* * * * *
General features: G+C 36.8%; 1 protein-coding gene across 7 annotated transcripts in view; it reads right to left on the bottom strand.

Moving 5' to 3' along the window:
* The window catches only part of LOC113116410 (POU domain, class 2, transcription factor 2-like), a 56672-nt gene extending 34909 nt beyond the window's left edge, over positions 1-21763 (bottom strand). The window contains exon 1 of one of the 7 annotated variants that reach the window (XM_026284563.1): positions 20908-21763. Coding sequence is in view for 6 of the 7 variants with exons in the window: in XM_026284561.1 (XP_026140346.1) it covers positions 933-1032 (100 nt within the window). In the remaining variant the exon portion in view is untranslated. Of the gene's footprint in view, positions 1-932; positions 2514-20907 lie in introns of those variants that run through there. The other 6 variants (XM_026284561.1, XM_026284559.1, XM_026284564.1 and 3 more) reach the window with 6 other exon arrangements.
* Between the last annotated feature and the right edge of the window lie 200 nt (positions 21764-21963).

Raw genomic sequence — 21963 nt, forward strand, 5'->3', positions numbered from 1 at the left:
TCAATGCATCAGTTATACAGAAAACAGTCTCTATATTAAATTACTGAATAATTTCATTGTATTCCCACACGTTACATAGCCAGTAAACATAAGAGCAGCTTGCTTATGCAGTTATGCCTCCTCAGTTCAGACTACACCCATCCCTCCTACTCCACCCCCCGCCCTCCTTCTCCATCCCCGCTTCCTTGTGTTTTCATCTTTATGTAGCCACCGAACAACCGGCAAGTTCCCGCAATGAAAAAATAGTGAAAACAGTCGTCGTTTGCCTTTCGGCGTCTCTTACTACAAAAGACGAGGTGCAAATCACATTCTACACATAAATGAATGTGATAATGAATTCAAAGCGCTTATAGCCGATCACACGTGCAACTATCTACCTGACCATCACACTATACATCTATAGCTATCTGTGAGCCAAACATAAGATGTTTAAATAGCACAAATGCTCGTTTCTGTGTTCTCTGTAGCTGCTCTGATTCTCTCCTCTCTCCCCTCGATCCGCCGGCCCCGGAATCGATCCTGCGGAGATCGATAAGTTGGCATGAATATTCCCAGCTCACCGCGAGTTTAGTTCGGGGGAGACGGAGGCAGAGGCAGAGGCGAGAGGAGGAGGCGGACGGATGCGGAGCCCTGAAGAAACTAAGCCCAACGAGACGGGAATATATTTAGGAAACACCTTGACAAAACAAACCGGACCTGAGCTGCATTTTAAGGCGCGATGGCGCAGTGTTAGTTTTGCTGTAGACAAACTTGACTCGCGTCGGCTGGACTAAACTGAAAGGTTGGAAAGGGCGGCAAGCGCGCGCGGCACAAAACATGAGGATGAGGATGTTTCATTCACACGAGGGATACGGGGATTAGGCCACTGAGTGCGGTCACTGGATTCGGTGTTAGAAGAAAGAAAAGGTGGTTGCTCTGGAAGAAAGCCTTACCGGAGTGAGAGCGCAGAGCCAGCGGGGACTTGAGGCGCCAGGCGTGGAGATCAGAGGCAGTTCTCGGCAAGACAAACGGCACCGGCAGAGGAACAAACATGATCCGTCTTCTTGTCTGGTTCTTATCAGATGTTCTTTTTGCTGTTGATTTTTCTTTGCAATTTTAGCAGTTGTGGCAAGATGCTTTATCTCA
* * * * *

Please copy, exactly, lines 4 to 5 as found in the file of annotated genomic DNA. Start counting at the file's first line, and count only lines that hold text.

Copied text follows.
* Between the last annotated feature and the right edge of the window lie 200 nt (positions 21764-21963).

Raw genomic sequence — 21963 nt, forward strand, 5'->3', positions numbered from 1 at the left: